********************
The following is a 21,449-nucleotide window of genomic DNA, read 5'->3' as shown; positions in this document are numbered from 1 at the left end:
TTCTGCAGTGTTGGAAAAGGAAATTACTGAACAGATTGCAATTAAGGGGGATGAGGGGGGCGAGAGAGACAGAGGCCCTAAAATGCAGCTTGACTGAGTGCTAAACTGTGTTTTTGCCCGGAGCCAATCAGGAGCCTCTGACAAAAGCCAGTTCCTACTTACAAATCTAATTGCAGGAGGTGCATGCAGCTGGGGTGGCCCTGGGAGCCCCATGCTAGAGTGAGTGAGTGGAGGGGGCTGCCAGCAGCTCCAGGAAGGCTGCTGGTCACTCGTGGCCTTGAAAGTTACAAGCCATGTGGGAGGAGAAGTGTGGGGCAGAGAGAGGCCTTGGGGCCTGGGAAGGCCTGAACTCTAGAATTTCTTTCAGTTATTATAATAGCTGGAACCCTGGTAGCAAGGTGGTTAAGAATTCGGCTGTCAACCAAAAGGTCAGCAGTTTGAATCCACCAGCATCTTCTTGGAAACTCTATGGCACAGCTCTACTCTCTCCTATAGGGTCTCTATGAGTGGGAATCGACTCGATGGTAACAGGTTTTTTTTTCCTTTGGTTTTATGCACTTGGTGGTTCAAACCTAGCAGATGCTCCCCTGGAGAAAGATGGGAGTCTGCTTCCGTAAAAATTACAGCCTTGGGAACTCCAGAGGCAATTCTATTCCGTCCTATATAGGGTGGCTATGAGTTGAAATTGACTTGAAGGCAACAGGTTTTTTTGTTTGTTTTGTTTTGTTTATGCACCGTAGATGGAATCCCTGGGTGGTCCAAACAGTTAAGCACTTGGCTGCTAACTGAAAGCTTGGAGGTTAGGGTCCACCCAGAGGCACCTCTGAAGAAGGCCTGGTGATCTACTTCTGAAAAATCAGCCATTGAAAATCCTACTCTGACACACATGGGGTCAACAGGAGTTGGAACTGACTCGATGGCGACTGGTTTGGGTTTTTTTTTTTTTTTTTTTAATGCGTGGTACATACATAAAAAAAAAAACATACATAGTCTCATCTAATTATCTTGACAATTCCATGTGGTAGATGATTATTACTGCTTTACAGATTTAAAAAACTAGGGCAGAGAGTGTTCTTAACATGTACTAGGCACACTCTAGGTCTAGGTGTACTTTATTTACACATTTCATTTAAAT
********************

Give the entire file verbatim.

The following is a 21,449-nucleotide window of genomic DNA, read 5'->3' as shown; positions in this document are numbered from 1 at the left end:
TTCTGCAGTGTTGGAAAAGGAAATTACTGAACAGATTGCAATTAAGGGGGATGAGGGGGGCGAGAGAGACAGAGGCCCTAAAATGCAGCTTGACTGAGTGCTAAACTGTGTTTTTGCCCGGAGCCAATCAGGAGCCTCTGACAAAAGCCAGTTCCTACTTACAAATCTAATTGCAGGAGGTGCATGCAGCTGGGGTGGCCCTGGGAGCCCCATGCTAGAGTGAGTGAGTGGAGGGGGCTGCCAGCAGCTCCAGGAAGGCTGCTGGTCACTCGTGGCCTTGAAAGTTACAAGCCATGTGGGAGGAGAAGTGTGGGGCAGAGAGAGGCCTTGGGGCCTGGGAAGGCCTGAACTCTAGAATTTCTTTCAGTTATTATAATAGCTGGAACCCTGGTAGCAAGGTGGTTAAGAATTCGGCTGTCAACCAAAAGGTCAGCAGTTTGAATCCACCAGCATCTTCTTGGAAACTCTATGGCACAGCTCTACTCTCTCCTATAGGGTCTCTATGAGTGGGAATCGACTCGATGGTAACAGGTTTTTTTTTCCTTTGGTTTTATGCACTTGGTGGTTCAAACCTAGCAGATGCTCCCCTGGAGAAAGATGGGAGTCTGCTTCCGTAAAAATTACAGCCTTGGGAACTCCAGAGGCAATTCTATTCCGTCCTATATAGGGTGGCTATGAGTTGAAATTGACTTGAAGGCAACAGGTTTTTTTGTTTGTTTTGTTTTGTTTATGCACCGTAGATGGAATCCCTGGGTGGTCCAAACAGTTAAGCACTTGGCTGCTAACTGAAAGCTTGGAGGTTAGGGTCCACCCAGAGGCACCTCTGAAGAAGGCCTGGTGATCTACTTCTGAAAAATCAGCCATTGAAAATCCTACTCTGACACACATGGGGTCAACAGGAGTTGGAACTGACTCGATGGCGACTGGTTTGGGTTTTTTTTTTTTTTTTTTTAATGCGTGGTACATACATAAAAAAAAAAACATACATAGTCTCATCTAATTATCTTGACAATTCCATGTGGTAGATGATTATTACTGCTTTACAGATTTAAAAAACTAGGGCAGAGAGTGTTCTTAACATGTACTAGGCACACTCTAGGTCTAGGTGTACTTTATTTACACATTTCATTTAAAT